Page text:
It happens more often than you might think. For example, the infrared Spitzer telescope automatically entered safe mode back in 2006, and the Dawn spacecraft has done it at least twice - once in 2011, and again in 2014. It’s just weird that two events happened so close to one another, and to a failed rocket launch.

In Hubble’s case, it comes down to the failure of one of its gyroscopes, which allows us to precisely orient the telescope. During the last crewed service mission in 2009, astronauts installed 6 new gyroscopes, but with the most recent breakdown, there are only three that still work. Hubble only runs on three at a time, though, and the gyroscopes are going to break down over time.

This most recent one was in its death throes for the past year. And if necessary, it is perfectly capable of running on just one. So this mechanical failure isn’t the end of the world; it’s not even the end of Hubble.

Unfortunately, when we tried to switch Hubble over to its final backup gyro, the craft kept reporting that it was rotating 100 times faster than it actually was. Strangely, it’s only the baseline rate that’s off. It is accurately reporting any changes in speed.

But it’s enough of a problem that we can’t use Hubble at the moment. Chandra also had a gyroscope problem, although it seems to have just been a temporary glitch. For three seconds, the gyroscope sent bad data that made the computer think it was moving faster than it was.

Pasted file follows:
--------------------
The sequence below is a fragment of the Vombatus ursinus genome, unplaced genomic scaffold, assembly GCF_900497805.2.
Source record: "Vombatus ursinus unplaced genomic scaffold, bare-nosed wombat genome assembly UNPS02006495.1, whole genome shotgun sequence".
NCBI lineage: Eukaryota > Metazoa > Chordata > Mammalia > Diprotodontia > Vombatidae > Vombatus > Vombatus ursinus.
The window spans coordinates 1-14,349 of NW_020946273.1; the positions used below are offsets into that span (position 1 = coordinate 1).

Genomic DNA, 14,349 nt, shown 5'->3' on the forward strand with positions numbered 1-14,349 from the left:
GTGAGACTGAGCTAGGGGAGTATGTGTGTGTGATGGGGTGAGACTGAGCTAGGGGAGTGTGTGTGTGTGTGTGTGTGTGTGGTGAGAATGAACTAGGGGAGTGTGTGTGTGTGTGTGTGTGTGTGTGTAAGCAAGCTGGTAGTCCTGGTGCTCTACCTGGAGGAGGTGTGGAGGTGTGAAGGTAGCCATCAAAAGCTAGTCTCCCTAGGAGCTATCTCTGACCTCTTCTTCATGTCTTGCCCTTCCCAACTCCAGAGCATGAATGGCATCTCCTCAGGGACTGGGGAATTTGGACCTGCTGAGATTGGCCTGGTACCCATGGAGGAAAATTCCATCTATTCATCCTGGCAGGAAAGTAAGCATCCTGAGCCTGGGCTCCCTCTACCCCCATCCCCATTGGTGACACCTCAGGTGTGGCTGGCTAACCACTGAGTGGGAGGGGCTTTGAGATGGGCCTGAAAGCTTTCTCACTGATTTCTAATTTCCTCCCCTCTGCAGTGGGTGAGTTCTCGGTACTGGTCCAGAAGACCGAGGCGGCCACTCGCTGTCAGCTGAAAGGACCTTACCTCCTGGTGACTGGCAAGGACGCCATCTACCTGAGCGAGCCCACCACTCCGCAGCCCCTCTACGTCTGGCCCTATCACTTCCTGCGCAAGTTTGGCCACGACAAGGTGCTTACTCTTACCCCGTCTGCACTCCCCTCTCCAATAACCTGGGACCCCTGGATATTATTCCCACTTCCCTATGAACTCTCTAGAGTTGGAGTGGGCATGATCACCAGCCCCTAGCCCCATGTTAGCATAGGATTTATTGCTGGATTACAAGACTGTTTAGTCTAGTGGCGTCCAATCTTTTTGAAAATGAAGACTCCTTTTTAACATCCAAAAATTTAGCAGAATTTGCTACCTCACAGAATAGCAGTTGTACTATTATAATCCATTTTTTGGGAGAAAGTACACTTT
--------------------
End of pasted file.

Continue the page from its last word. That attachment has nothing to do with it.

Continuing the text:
The telescope seems to be back to normal now, but mission scientists plan to keep an eye on that gyroscope for a while. These satellite failures are really just a sign of NASA’s ageing soldiers in the battle to study the universe. Chandra was launched in 1999, and Hubble in 1990.

Still, both telescopes are doing some amazing and great science up there, so here’s hoping we get at least a few more years out of them. Thanks for watching this episode of SciShow Space News! Guess what?

You are all invited to a livestream extravaganza! This Monday, October 22nd, we are having an eight-hour-long livestream, during which we will encourage people to join our Patreon, and we will maybe explode some pumpkins and do trivia and experiments, and have a spooky science hour, and lots of other fun things. Trust me, we have plans.

Shenanigans begin at 1pm Eastern, over on the main SciShow channel. Mark your calendars. We’ll see you there! [♪ OUTRO].